What Nigel Wright (PMO) Could Learn From Andrew Fastow (Enron)

“It’s like inviting Kim Kardashian to talk to your daughters about chastity.”—Andrew Fastow, former CFO of Enron in a speech on ethics

You know it’s bad when Nigel Wright could take pointers on ethical conduct from Andrew Fastow, the man who cratered Enron.

Fastow describes himself as Enron’s “chief loophole officer.” He spent five years in jail for securities fraud and is now on the lecture circuit talking about corporate ethics.

His Enron experience illustrates just how far afield Wright and the Prime Minister’s Office (PMO) strayed in the Duffy affair.

Is it legal, moral and ethical?

Fastow exploited the grey zone where accounting and securities rules were fuzzy, vague or non-existent. He wasn’t concerned about the moral or ethical implications of his actions, asking only whether the law prevented him from proceeding.

The Pensive Nigel Wright

Wright had a different challenge. While it’s true that the rules governing residency were somewhat vague in Duffy’s case this vagueness was no longer the issue when the problem landed on Wright’s desk.

Wright had to decide whether Duffy should repay his housing expenses (whether he owed them or not) to get out of the political spotlight and whether the independent audit of his expenses should be allowed to run its course.

When Duffy balked at repaying, there was nothing illegal about Wright paying them on Duffy’s behalf.

However it was morally and ethically wrong for Wright to tell Duffy to lie about who made the payment, and for Wright and the PMO to lie to Harper about Wright making the payment, and for Wright to ask the independent auditor to release Duffy from its audit and for Wright to interfere with the independence of Parliament by telling Conservative senators how to manage the Duffy matter in the Senate.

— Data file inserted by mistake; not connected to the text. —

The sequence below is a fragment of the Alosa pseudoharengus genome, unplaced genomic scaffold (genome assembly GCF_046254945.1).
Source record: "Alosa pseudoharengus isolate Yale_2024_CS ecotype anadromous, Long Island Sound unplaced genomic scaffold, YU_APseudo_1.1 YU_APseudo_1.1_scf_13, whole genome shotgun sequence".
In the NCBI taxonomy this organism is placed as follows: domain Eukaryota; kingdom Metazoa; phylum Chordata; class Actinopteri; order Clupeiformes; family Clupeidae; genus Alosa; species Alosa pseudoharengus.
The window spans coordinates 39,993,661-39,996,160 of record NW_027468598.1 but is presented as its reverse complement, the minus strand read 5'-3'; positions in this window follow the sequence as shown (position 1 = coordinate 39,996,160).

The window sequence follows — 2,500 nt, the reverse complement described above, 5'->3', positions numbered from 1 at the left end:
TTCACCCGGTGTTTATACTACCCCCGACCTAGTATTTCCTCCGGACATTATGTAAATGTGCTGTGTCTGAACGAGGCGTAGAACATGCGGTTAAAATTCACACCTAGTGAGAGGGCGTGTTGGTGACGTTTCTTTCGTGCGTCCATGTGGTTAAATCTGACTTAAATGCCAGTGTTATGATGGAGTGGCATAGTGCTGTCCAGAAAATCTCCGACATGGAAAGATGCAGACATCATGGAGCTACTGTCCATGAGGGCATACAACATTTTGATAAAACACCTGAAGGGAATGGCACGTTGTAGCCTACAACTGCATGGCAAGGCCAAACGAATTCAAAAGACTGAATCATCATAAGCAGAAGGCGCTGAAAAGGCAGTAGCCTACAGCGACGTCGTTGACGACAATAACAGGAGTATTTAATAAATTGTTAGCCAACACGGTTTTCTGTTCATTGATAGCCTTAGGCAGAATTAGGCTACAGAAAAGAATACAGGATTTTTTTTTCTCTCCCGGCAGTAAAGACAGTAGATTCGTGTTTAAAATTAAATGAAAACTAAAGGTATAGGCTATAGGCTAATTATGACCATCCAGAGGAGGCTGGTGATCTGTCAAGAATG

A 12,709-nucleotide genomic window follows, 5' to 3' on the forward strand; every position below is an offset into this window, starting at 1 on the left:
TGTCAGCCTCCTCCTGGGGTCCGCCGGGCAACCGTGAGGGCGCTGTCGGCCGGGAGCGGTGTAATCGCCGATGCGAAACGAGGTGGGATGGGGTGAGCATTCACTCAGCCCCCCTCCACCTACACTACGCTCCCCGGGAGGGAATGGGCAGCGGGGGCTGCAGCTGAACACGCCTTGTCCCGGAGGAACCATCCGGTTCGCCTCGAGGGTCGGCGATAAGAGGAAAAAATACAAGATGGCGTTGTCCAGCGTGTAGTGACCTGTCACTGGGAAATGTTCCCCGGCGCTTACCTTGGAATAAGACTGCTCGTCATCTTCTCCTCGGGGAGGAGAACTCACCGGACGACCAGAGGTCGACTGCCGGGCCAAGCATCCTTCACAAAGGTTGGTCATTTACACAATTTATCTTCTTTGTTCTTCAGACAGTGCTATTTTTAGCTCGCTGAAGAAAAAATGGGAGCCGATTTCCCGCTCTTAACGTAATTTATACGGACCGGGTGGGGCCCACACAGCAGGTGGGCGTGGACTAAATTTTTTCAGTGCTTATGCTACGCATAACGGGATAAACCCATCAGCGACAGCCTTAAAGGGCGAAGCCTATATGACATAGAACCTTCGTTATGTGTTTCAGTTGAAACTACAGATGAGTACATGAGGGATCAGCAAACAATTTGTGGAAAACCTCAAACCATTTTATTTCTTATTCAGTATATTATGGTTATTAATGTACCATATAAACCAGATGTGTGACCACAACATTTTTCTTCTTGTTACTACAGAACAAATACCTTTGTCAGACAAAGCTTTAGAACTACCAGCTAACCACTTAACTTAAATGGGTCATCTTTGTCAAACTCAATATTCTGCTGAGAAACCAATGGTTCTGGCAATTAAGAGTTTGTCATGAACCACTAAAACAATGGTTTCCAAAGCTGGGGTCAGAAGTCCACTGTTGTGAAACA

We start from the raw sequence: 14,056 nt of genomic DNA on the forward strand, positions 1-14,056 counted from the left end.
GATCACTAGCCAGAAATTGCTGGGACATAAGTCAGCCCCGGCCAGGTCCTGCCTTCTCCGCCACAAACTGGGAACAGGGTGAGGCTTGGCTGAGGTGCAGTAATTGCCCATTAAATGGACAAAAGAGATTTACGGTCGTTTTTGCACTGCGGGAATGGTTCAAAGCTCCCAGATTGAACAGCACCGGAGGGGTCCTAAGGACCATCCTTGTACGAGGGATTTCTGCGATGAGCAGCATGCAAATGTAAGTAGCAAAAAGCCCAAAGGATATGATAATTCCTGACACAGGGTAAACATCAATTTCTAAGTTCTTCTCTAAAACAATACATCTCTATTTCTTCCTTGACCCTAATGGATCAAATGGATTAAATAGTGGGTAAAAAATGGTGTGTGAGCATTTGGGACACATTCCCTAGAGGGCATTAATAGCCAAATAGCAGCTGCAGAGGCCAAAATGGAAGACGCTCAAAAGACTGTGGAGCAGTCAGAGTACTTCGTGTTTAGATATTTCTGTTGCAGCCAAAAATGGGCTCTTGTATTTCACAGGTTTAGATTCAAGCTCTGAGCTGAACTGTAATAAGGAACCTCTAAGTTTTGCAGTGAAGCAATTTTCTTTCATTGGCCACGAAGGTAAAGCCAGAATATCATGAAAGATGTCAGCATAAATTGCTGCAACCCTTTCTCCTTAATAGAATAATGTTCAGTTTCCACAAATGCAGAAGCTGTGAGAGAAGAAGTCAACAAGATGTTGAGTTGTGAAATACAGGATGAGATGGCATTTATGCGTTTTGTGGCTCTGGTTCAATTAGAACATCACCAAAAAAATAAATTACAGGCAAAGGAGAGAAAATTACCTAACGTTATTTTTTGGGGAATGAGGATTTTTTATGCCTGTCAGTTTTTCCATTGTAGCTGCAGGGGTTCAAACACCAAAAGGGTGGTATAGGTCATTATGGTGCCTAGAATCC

Where is the contrarian?

Fastow didn’t have to convince his external accountants to sign off on fraudulent deals because he made the accountants part of the transaction team. In essence he neutralized the very people who were supposed to keep him honest.

Today he’d add a contrarian to the team to challenge decisions and force executives to justify their actions. (He notes that being a contrarian can be a career-limiting move).

Wright attempted to neutralize the independent auditor by working a channel through Senator Gerstein to pull Duffy out of the audit but failed due to the wording of Deloitte’s mandate.

Wright’s team included a “contrarian”, the prime minister’s in-house counsel, Ben Perrin. Perrin could have averted disaster had Wright chosen to engage him fully, but like many executives who don’t want to hear what a lawyer has to say (especially if it’s “no”) Wright cut Perrin out of the file until the last possible moment, perhaps because Perrin had a mind of his own.

The Contrarian Ben Perrin

Perrin was prepared to challenge anyone including Harper.

He told Harper he was wrong in relying on a clause in the Constitution Act of 1867 to justify Duffy’s appointment as a senator simply because Duffy owned property worth at least $4000 in PEI. The prime minister overruled him.

Perrin challenged Wright for telling Duffy not to cooperate with the auditor, saying it was unethical to tell Duffy to do something that would make him look bad.

The interesting thing about Perrin is that even though he was a late addition to the team he saw everything. He confirmed that Harper’s principal secretary, Ray Novak, was told not once but twice that Wright paid the $90,000 on Duffy’s behalf.